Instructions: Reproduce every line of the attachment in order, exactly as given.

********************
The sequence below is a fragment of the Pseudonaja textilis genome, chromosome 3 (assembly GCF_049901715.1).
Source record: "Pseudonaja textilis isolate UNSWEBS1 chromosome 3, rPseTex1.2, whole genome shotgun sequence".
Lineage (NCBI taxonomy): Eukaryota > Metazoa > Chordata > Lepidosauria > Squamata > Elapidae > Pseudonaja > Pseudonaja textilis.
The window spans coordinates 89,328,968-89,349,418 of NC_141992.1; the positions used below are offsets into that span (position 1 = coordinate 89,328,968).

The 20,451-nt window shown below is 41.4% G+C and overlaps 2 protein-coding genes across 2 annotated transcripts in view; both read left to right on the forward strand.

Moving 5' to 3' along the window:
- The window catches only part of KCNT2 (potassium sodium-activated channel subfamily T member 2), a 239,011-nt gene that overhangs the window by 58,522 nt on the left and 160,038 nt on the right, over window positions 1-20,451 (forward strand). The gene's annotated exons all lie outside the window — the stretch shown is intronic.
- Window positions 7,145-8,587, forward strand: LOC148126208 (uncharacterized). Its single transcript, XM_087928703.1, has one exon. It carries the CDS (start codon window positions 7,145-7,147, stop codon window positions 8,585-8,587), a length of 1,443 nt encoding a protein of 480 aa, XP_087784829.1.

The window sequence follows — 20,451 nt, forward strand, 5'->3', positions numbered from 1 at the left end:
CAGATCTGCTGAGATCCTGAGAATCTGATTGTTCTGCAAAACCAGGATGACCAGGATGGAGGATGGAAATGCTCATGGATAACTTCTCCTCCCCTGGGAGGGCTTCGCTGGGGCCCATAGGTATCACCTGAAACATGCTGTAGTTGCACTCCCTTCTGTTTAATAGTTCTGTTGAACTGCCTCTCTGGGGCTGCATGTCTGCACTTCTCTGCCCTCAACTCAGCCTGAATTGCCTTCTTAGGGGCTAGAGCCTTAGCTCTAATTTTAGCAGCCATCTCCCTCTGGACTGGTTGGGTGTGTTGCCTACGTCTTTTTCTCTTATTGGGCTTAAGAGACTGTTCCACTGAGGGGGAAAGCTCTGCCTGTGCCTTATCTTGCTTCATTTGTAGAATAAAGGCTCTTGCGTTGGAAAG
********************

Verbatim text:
The sequence below is a fragment of the Pseudonaja textilis genome, chromosome 3 (assembly GCF_049901715.1).
Source record: "Pseudonaja textilis isolate UNSWEBS1 chromosome 3, rPseTex1.2, whole genome shotgun sequence".
Lineage (NCBI taxonomy): Eukaryota > Metazoa > Chordata > Lepidosauria > Squamata > Elapidae > Pseudonaja > Pseudonaja textilis.
The window spans coordinates 89,328,968-89,349,418 of NC_141992.1; the positions used below are offsets into that span (position 1 = coordinate 89,328,968).

The 20,451-nt window shown below is 41.4% G+C and overlaps 2 protein-coding genes across 2 annotated transcripts in view; both read left to right on the forward strand.

Moving 5' to 3' along the window:
- The window catches only part of KCNT2 (potassium sodium-activated channel subfamily T member 2), a 239,011-nt gene that overhangs the window by 58,522 nt on the left and 160,038 nt on the right, over window positions 1-20,451 (forward strand). The gene's annotated exons all lie outside the window — the stretch shown is intronic.
- Window positions 7,145-8,587, forward strand: LOC148126208 (uncharacterized). Its single transcript, XM_087928703.1, has one exon. It carries the CDS (start codon window positions 7,145-7,147, stop codon window positions 8,585-8,587), a length of 1,443 nt encoding a protein of 480 aa, XP_087784829.1.

The window sequence follows — 20,451 nt, forward strand, 5'->3', positions numbered from 1 at the left end:
CAGATCTGCTGAGATCCTGAGAATCTGATTGTTCTGCAAAACCAGGATGACCAGGATGGAGGATGGAAATGCTCATGGATAACTTCTCCTCCCCTGGGAGGGCTTCGCTGGGGCCCATAGGTATCACCTGAAACATGCTGTAGTTGCACTCCCTTCTGTTTAATAGTTCTGTTGAACTGCCTCTCTGGGGCTGCATGTCTGCACTTCTCTGCCCTCAACTCAGCCTGAATTGCCTTCTTAGGGGCTAGAGCCTTAGCTCTAATTTTAGCAGCCATCTCCCTCTGGACTGGTTGGGTGTGTTGCCTACGTCTTTTTCTCTTATTGGGCTTAAGAGACTGTTCCACTGAGGGGGAAAGCTCTGCCTGTGCCTTATCTTGCTTCATTTGTAGAATAAAGGCTCTTGCGTTGGAAAG